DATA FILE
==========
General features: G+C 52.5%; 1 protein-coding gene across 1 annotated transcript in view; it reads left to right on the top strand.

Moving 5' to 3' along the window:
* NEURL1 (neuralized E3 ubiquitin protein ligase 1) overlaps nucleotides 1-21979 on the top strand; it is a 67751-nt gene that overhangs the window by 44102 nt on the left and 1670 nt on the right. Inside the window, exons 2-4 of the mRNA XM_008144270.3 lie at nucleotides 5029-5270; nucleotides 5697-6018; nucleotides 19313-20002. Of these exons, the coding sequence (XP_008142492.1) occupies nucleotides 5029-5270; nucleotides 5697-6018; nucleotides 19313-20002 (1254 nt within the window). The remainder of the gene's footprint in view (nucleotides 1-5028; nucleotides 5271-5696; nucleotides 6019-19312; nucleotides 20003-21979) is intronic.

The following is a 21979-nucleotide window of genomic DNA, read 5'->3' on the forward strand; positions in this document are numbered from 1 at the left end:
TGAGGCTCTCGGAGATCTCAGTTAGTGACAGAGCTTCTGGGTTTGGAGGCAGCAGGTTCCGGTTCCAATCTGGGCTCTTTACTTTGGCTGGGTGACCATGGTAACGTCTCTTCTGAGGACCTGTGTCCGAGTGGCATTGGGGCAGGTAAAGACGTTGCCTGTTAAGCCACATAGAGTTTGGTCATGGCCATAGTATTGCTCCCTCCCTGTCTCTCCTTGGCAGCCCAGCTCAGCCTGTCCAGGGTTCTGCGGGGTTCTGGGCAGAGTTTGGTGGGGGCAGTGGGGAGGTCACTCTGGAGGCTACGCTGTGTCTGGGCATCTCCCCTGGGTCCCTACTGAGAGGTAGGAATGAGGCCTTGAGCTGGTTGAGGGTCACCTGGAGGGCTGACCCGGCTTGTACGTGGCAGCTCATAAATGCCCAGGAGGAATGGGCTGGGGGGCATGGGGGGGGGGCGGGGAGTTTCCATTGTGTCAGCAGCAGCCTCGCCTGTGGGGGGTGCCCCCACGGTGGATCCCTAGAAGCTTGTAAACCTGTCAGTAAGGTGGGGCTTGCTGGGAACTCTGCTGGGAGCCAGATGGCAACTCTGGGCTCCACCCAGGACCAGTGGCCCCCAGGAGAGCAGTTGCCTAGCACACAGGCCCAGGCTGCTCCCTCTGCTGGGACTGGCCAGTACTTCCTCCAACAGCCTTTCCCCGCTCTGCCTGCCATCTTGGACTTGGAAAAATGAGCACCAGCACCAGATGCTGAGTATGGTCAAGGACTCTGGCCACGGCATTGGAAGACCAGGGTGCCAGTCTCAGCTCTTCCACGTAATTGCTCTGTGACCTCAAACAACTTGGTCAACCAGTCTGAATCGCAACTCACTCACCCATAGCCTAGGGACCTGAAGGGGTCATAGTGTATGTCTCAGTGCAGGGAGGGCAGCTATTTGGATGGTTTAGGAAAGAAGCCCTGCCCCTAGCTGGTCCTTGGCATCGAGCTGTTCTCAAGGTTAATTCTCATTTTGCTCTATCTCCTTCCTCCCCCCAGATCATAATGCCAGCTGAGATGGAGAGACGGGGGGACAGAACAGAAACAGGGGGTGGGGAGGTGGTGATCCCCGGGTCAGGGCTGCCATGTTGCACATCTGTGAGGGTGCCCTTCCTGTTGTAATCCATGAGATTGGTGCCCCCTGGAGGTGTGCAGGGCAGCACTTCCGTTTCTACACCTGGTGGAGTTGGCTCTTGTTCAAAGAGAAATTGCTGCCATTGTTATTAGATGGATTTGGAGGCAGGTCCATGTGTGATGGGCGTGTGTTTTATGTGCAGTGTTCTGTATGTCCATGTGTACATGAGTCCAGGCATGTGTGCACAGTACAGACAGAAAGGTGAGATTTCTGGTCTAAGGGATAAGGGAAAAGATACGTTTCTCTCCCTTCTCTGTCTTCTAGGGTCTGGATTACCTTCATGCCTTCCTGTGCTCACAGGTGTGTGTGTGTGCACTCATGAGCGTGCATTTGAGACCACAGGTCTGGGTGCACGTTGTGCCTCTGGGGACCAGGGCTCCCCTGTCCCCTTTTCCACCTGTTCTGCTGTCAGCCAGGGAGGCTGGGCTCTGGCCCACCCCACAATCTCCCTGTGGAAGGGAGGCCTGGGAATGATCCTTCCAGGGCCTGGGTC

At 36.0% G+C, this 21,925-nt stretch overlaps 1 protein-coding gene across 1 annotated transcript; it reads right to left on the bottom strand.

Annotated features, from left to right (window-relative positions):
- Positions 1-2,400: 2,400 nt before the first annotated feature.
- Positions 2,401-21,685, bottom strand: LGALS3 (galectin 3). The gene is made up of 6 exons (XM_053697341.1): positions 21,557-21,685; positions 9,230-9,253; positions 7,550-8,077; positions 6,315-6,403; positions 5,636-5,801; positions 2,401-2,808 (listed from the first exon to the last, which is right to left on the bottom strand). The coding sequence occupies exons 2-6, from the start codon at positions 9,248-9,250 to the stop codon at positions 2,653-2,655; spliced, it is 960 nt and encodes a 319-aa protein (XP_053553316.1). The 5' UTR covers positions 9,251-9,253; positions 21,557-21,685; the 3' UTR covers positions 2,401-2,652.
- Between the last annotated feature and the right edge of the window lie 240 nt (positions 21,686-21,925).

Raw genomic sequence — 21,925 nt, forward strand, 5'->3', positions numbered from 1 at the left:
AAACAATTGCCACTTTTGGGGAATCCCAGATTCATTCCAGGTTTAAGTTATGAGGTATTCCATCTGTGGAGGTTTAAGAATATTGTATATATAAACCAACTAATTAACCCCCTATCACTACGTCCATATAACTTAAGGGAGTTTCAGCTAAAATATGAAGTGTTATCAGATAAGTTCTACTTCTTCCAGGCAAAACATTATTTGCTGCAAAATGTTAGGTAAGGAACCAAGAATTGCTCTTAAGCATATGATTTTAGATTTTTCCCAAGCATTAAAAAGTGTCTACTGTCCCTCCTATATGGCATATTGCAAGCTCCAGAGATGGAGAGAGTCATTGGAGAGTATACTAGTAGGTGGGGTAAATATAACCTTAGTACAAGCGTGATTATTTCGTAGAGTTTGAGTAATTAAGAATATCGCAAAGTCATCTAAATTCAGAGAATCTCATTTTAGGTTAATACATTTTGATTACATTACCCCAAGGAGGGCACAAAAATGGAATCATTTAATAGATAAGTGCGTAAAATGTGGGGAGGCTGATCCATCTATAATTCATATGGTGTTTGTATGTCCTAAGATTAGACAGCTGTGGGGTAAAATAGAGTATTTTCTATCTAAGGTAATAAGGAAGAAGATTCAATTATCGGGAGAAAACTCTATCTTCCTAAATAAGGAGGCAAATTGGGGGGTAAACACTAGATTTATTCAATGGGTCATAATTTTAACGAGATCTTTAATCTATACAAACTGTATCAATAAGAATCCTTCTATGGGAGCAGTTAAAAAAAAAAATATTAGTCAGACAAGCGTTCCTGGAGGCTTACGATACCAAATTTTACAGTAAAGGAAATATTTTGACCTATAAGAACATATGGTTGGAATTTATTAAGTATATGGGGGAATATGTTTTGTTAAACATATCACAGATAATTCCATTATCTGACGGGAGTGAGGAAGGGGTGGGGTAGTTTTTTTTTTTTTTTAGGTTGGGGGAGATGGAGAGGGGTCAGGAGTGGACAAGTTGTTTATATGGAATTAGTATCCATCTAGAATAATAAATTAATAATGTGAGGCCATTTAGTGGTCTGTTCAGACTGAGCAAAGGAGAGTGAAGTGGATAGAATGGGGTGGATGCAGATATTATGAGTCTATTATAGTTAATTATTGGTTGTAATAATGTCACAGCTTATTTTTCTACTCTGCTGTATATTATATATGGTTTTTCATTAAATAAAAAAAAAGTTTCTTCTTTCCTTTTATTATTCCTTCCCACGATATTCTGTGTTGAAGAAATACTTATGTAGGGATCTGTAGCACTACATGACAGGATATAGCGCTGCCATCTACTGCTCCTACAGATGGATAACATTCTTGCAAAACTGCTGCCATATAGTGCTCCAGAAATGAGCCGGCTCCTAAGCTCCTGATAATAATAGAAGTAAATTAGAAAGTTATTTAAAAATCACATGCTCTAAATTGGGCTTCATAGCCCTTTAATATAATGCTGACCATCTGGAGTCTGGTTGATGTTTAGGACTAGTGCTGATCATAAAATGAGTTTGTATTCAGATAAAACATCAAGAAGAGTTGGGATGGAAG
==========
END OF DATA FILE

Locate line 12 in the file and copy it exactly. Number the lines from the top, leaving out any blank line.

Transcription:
AAACAATTGCCACTTTTGGGGAATCCCAGATTCATTCCAGGTTTAAGTTATGAGGTATTCCATCTGTGGAGGTTTAAGAATATTGTATATATAAACCAACTAATTAACCCCCTATCACTACGTCCATATAACTTAAGGGAGTTTCAGCTAAAATATGAAGTGTTATCAGATAAGTTCTACTTCTTCCAGGCAAAACATTATTTGCTGCAAAATGTTAGGTAAGGAACCAAGAATTGCTCTTAAGCATATGATTTTAGATTTTTCCCAAGCATTAAAAAGTGTCTACTGTCCCTCCTATATGGCATATTGCAAGCTCCAGAGATGGAGAGAGTCATTGGAGAGTATACTAGTAGGTGGGGTAAATATAACCTTAGTACAAGCGTGATTATTTCGTAGAGTTTGAGTAATTAAGAATATCGCAAAGTCATCTAAATTCAGAGAATCTCATTTTAGGTTAATACATTTTGATTACATTACCCCAAGGAGGGCACAAAAATGGAATCATTTAATAGATAAGTGCGTAAAATGTGGGGAGGCTGATCCATCTATAATTCATATGGTGTTTGTATGTCCTAAGATTAGACAGCTGTGGGGTAAAATAGAGTATTTTCTATCTAAGGTAATAAGGAAGAAGATTCAATTATCGGGAGAAAACTCTATCTTCCTAAATAAGGAGGCAAATTGGGGGGTAAACACTAGATTTATTCAATGGGTCATAATTTTAACGAGATCTTTAATCTATACAAACTGTATCAATAAGAATCCTTCTATGGGAGCAGTTAAAAAAAAAAATATTAGTCAGACAAGCGTTCCTGGAGGCTTACGATACCAAATTTTACAGTAAAGGAAATATTTTGACCTATAAGAACATATGGTTGGAATTTATTAAGTATATGGGGGAATATGTTTTGTTAAACATATCACAGATAATTCCATTATCTGACGGGAGTGAGGAAGGGGTGGGGTAGTTTTTTTTTTTTTTTAGGTTGGGGGAGATGGAGAGGGGTCAGGAGTGGACAAGTTGTTTATATGGAATTAGTATCCATCTAGAATAATAAATTAATAATGTGAGGCCATTTAGTGGTCTGTTCAGACTGAGCAAAGGAGAGTGAAGTGGATAGAATGGGGTGGATGCAGATATTATGAGTCTATTATAGTTAATTATTGGTTGTAATAATGTCACAGCTTATTTTTCTACTCTGCTGTATATTATATATGGTTTTTCATTAAATAAAAAAAAAGTTTCTTCTTTCCTTTTATTATTCCTTCCCACGATATTCTGTGTTGAAGAAATACTTATGTAGGGATCTGTAGCACTACATGACAGGATATAGCGCTGCCATCTACTGCTCCTACAGATGGATAACATTCTTGCAAAACTGCTGCCATATAGTGCTCCAGAAATGAGCCGGCTCCTAAGCTCCTGATAATAATAGAAGTAAATTAGAAAGTTATTTAAAAATCACATGCTCTAAATTGGGCTTCATAGCCCTTTAATATAATGCTGACCATCTGGAGTCTGGTTGATGTTTAGGACTAGTGCTGATCATAAAATGAGTTTGTATTCAGATAAAACATCAAGAAGAGTTGGGATGGAAG